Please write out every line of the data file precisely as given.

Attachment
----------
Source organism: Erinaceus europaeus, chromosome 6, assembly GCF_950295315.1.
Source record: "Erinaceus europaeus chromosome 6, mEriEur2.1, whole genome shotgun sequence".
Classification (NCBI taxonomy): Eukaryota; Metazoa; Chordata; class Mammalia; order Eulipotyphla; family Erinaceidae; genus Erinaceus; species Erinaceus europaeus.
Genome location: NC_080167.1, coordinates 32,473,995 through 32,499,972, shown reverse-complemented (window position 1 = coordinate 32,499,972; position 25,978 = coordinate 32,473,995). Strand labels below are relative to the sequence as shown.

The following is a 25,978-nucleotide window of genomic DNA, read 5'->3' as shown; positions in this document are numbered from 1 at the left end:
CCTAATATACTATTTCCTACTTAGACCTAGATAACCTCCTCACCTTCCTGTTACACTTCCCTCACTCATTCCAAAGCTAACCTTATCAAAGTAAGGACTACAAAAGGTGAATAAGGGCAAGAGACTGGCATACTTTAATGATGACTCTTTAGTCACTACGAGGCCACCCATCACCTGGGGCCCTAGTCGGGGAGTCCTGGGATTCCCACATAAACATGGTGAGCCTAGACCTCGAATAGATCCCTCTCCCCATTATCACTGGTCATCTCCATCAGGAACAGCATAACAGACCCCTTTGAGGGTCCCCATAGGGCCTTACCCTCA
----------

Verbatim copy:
Source organism: Erinaceus europaeus, chromosome 6, assembly GCF_950295315.1.
Source record: "Erinaceus europaeus chromosome 6, mEriEur2.1, whole genome shotgun sequence".
Classification (NCBI taxonomy): Eukaryota; Metazoa; Chordata; class Mammalia; order Eulipotyphla; family Erinaceidae; genus Erinaceus; species Erinaceus europaeus.
Genome location: NC_080167.1, coordinates 32,473,995 through 32,499,972, shown reverse-complemented (window position 1 = coordinate 32,499,972; position 25,978 = coordinate 32,473,995). Strand labels below are relative to the sequence as shown.

The following is a 25,978-nucleotide window of genomic DNA, read 5'->3' as shown; positions in this document are numbered from 1 at the left end:
CCTAATATACTATTTCCTACTTAGACCTAGATAACCTCCTCACCTTCCTGTTACACTTCCCTCACTCATTCCAAAGCTAACCTTATCAAAGTAAGGACTACAAAAGGTGAATAAGGGCAAGAGACTGGCATACTTTAATGATGACTCTTTAGTCACTACGAGGCCACCCATCACCTGGGGCCCTAGTCGGGGAGTCCTGGGATTCCCACATAAACATGGTGAGCCTAGACCTCGAATAGATCCCTCTCCCCATTATCACTGGTCATCTCCATCAGGAACAGCATAACAGACCCCTTTGAGGGTCCCCATAGGGCCTTACCCTCA